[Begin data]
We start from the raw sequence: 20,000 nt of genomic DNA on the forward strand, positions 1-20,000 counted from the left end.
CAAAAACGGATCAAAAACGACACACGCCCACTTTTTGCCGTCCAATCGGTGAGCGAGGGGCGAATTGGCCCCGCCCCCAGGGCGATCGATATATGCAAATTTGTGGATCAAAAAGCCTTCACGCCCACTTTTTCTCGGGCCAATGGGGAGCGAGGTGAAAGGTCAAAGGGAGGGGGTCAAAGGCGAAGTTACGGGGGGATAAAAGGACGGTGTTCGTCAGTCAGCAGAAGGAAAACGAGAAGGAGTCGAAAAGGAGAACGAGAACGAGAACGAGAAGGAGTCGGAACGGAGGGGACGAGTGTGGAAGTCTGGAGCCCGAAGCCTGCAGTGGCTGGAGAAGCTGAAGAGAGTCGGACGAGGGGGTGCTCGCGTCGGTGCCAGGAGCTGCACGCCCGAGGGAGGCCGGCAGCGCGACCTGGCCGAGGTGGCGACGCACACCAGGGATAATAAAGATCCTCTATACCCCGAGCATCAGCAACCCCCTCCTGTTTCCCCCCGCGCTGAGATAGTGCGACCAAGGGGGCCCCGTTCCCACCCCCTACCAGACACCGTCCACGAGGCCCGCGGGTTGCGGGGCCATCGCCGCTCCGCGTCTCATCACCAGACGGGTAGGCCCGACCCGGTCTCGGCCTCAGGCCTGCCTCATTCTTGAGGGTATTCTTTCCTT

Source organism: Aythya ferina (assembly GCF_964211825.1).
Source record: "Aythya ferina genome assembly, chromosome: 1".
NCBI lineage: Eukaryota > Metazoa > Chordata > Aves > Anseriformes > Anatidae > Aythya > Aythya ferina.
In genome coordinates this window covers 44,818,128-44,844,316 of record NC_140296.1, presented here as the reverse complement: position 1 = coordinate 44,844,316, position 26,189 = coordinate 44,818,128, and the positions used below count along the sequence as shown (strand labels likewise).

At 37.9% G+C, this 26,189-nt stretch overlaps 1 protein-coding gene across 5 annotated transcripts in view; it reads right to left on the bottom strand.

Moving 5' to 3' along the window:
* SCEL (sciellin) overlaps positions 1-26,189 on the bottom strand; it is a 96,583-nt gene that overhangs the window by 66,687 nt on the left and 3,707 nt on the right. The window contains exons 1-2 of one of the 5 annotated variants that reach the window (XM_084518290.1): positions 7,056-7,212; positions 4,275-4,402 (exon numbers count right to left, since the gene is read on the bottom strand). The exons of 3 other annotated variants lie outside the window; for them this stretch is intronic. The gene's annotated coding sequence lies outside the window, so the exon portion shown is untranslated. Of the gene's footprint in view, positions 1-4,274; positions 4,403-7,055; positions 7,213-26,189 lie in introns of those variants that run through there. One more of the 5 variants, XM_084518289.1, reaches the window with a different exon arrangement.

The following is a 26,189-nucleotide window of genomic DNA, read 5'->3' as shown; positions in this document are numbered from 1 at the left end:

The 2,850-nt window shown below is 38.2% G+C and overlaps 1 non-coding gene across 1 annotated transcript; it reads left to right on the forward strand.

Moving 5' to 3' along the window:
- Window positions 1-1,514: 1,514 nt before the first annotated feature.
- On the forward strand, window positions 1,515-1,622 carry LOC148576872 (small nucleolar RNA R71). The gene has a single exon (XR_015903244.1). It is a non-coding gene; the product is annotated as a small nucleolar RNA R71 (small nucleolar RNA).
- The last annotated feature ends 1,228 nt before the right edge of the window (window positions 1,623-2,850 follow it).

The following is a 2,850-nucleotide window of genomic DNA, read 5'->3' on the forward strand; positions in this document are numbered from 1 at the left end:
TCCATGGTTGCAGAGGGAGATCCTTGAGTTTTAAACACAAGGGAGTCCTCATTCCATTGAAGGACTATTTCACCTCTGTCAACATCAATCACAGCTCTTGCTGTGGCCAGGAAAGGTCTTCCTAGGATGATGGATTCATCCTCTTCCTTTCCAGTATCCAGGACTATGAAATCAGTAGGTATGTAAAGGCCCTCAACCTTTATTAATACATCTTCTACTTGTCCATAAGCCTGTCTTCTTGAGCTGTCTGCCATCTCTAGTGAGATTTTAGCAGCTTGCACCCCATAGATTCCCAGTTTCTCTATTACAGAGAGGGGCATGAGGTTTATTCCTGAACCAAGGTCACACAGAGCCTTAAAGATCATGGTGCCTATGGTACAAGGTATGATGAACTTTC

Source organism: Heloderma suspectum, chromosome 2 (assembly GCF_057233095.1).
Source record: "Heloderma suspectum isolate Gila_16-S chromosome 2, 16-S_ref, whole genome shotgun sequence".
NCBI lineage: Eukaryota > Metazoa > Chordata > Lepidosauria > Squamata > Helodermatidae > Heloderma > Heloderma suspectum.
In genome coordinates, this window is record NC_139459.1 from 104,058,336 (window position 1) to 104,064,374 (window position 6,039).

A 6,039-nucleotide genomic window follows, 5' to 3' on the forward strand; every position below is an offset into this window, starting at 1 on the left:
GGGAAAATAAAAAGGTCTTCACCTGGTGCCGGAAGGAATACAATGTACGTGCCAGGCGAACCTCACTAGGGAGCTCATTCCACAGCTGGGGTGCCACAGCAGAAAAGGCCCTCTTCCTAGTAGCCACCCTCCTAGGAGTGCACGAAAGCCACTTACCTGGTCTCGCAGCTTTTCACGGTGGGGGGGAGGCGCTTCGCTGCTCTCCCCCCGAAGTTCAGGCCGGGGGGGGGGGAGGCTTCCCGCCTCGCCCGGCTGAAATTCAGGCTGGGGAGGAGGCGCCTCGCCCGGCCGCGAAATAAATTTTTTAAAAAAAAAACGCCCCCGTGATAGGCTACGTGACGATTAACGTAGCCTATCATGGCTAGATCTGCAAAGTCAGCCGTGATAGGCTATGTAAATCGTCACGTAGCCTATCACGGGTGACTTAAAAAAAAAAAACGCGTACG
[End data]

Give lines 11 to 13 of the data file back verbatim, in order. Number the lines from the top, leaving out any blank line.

The 2,850-nt window shown below is 38.2% G+C and overlaps 1 non-coding gene across 1 annotated transcript; it reads left to right on the forward strand.

Moving 5' to 3' along the window:
- Window positions 1-1,514: 1,514 nt before the first annotated feature.